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SmartFood; Study Shows Breastfed Kids Fare Slightly Better in Academics

The legions who advocate that mothers nurse their kids as long as possible have always argued that doing so is better for a child's health. But now a New Zealand study indicates that breastfeeding may also result in improved educational achievement and cognitive ability.
Researchers at the Christchurch School of Medicine, in a report for the January electronic edition of the journal Pediatrics, say that breastfeeding leads to slightly higher IQ scores, better evaluations of reading and math skills by teachers, better performance in standardized tests and better test scores in final secondary school exams. The researchers say the effect is noticed between the ages of 8 and 18, long after children have stopped nursing.
The researchers say that it's true that women who breastfeed tend to be older, better educated and socially and economically advantaged - and they don't usually smoke. However, they say that even taking those factors into consideration, "increasing duration of breastfeeding was associated with small but significant increases in scores on standardized tests of ability and achievement, teacher ratings of classroom performance, and greater success at high school," the Christchurch researchers write.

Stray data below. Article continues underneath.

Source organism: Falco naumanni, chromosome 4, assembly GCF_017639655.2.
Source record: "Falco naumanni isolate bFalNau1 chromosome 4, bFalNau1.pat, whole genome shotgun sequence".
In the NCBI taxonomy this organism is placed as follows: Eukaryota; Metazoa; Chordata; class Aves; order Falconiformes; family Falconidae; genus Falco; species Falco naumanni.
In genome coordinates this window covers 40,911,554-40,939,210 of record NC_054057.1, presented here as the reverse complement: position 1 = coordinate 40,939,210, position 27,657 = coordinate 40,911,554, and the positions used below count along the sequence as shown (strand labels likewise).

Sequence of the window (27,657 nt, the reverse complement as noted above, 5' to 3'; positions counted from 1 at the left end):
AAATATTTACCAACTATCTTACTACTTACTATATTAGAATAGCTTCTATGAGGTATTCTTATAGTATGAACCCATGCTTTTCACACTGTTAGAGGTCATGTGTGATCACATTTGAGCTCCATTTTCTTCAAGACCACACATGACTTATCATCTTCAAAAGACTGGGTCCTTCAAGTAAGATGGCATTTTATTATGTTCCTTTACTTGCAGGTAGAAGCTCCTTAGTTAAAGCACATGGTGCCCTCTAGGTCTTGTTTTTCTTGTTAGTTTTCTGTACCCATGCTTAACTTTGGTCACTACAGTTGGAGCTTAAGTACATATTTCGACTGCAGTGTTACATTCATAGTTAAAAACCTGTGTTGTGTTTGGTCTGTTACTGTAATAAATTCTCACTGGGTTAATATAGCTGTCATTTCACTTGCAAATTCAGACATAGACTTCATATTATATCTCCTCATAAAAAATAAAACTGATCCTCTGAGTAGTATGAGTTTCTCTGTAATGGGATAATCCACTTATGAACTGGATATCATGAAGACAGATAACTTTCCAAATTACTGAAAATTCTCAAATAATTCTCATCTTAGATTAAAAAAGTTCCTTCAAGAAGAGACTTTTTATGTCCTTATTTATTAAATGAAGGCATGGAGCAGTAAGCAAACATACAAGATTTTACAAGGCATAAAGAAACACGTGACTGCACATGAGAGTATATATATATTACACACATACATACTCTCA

The positive intellectual effect of breastfeeding grows the longer a child is nursed, according to the researchers. They also say that even a relatively short period of breastfeeding - less than 4 months - can have some positive impact on the measures of academic and intellectual performance. The best performance among the children studied was by those who were nursed for 8 months or more.

More than 1,000 children took part in the 18-year study led by researchers John Harwood and Dr. David Fergusson. In the first year, detailed information was gathered about the child's feeding habits. When the kids turned 8, the researchers began tracking their performance.

This study is yet another in what seems to be a continuing series of research showing the positive attributes of breastfeeding, although this one is a pioneering one as far as intelligence and academic performance is concerned. "The particular significance of the present findings is that they show the cognitive benefits that are associated with breastfeeding are unlikely to be short- lived and appear to persist until at least young adulthood," the researchers write. "These findings underwrite the need to encourage breastfeeding and/or to continue to develop improved infant formulas with properties more similar to those of human breast milk that may lead to improved developmental outcomes in children."

Read the next parenting article on switchin breast feed to bottle >>
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